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U.S. Stocks Fall Sharply Amid Renewed Economic Worries

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Stocks moved sharply lower over the course of the trading day on Wednesday, extending the significant pullback seen in the previous session. With the continued weakness on the day, the major averages fell to their lowest closing levels in over a month.

The major averages climbed off their lows of the session but still closed firmly in negative territory. The Dow plummeted 494.42 points or 1.9 percent to 26,078.62, the Nasdaq slumped 123.44 points or 1.6 percent to 7,785.25 and the S&P 500 tumbled 52.64 points or 1.8 percent to 2,887.61.

The sell-off on Wall Street came as disappointing jobs data from payroll processor ADP added to the economic concerns raised by yesterday's weak manufacturing data.

ADP said private sector employment climbed by 135,000 jobs in September compared to economist estimates for an increase of about 140,000 jobs.

The report also showed a significant downward revision to the increase in private sector jobs in August, which was slashed to 157,000 jobs from the originally reported 195,000 jobs.

"Businesses have turned more cautious in their hiring," said Mark Zandi, chief economist of Moody's Analytics. "If businesses pull back any further, unemployment will begin to rise."

Ahu Yildirmaz, vice president and co-head of the ADP Research Institute, noted the average monthly job growth for the past three months has fallen to 145,000 from 214,000 in the same time period last year.

On Friday, the Labor Department is scheduled to release its more closely watched monthly jobs report, which includes both public and private sector jobs.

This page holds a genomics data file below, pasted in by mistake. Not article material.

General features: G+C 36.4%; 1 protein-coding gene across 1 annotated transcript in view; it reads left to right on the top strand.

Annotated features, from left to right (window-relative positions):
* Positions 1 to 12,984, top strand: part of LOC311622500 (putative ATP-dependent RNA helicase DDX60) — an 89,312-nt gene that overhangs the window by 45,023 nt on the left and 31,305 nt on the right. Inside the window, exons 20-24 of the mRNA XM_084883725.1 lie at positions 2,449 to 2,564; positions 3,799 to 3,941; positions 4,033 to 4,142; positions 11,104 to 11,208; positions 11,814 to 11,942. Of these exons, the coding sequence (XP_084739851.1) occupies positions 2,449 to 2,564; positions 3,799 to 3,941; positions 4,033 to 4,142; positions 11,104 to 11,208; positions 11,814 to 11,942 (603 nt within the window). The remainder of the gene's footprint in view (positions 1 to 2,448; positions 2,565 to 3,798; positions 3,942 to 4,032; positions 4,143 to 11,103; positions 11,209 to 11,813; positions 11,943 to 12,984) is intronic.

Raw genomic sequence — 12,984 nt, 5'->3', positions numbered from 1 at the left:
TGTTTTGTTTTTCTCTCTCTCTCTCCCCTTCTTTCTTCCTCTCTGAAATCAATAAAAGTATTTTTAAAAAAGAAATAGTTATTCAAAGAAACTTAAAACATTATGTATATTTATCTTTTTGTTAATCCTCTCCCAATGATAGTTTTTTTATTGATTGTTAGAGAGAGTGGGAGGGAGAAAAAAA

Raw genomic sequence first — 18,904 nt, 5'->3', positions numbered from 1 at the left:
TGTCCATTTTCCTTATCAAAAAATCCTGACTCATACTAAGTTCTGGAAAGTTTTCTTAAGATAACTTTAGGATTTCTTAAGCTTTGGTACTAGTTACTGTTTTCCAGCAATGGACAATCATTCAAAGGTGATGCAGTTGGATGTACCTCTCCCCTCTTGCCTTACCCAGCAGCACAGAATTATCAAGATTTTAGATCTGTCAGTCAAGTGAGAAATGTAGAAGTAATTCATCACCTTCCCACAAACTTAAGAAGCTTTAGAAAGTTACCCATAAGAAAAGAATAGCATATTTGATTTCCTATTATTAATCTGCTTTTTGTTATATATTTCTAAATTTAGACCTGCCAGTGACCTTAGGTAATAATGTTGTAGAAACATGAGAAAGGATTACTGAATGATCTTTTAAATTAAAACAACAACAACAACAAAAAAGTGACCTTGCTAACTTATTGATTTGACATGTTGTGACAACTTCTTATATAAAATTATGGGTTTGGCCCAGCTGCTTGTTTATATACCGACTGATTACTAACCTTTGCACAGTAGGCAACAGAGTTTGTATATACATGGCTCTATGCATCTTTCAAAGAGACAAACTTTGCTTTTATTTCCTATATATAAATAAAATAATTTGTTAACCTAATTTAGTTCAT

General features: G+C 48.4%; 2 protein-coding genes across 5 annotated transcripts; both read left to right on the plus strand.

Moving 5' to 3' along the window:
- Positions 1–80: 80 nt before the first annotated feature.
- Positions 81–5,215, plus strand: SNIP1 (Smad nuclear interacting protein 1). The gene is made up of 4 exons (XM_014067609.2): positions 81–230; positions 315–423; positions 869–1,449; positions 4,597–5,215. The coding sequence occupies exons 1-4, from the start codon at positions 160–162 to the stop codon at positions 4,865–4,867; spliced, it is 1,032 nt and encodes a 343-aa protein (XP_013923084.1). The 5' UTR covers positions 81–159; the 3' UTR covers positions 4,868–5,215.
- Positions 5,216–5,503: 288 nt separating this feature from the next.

Employment is expected to increase by 140,000 jobs in September after rising by 130,000 jobs in August, while the unemployment rate is expected to hold at 3.7 percent.

Sector News

Steel stocks showed a substantial move to the downside on the day in an indication of concerns about the outlook for global demand.

Reflecting the weakness in the sector, the NYSE Arca Steel Index plunged by 3 percent to its lowest closing level in a month.

Significant weakness also emerged among oil stocks, which moved lower along with the price of crude oil. With crude for November delivery tumbling $0.98 to $52.64 a barrel, the NYSE Arca Oil Index slumped by 2.6 percent.

Brokerage stocks also extended yesterday's sell-off after TD Ameritrade (AMTD) said it will eliminate commissions for its online exchange-listed stock, ETF and option trades following a similar move by Charles Schwab (SCHW).

Transportation, banking and telecom stocks also saw considerable weakness on the day amid broad based selling pressure on Wall Street.

Meanwhile, gold stocks were among the few groups to buck the downtrend, benefiting from a sharp increase by the price of the precious metal.

Other Markets

In overseas trading, stock markets across the Asia-Pacific region moved mostly lower during trading on Wednesday. Japan's Nikkei 225 Index fell by 0.5 percent, while Hong Kong's Hang Seng Index dipped by 0.2 percent.

The major European markets showed more substantial moves to the downside on the day. While the German DAX Index plunged by 2.8 percent, the French CAC 40 Index and the U.K.'s FTSE 100 Index plummeted by 3.1 percent and 3.2 percent, respectively.

In the bond market, treasuries extended the upward move seen over the course of the previous session. Subsequently, the yield on the benchmark ten-year note, which moves opposite of its price, fell by 4.8 basis points to 1.596 percent.

Looking Ahead

Reports on weekly jobless claims, service sector activity, and factory orders may attract attention on Thursday, although trading activity is likely to be somewhat subdued ahead of the release of the monthly jobs report on Friday.

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